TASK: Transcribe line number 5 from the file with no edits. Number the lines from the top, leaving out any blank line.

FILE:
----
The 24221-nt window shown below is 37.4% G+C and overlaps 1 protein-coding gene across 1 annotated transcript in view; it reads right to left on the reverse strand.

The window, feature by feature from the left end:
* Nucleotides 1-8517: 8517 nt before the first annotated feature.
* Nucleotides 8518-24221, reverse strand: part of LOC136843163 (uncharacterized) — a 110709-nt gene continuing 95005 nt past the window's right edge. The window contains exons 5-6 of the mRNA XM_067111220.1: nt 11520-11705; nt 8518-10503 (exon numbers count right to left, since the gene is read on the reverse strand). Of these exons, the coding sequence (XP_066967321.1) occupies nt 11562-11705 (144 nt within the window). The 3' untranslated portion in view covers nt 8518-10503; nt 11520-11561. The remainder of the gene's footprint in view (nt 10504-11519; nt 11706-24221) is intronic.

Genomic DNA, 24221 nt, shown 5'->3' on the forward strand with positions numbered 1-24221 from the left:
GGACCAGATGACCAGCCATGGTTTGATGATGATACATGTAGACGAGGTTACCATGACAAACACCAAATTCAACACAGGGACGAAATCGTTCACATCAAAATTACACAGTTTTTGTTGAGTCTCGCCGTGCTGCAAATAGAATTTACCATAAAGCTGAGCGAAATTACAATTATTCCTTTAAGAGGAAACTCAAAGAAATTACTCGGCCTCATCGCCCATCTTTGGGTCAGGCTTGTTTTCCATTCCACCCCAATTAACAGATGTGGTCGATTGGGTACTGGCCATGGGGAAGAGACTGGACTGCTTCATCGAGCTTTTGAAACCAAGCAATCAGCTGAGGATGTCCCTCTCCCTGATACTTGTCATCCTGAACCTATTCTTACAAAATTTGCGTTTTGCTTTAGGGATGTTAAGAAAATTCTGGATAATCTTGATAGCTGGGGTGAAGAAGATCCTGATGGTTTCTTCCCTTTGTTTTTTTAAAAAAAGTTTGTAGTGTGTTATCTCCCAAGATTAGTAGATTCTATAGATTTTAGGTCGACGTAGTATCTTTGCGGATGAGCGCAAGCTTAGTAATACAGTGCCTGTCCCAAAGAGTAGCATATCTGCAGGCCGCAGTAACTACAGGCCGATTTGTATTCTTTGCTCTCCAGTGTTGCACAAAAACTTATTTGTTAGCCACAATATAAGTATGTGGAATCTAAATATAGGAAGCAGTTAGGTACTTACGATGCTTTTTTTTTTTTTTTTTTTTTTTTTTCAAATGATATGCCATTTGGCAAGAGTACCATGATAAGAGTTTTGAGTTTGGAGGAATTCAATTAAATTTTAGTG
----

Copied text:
Genomic DNA, 24221 nt, shown 5'->3' on the forward strand with positions numbered 1-24221 from the left: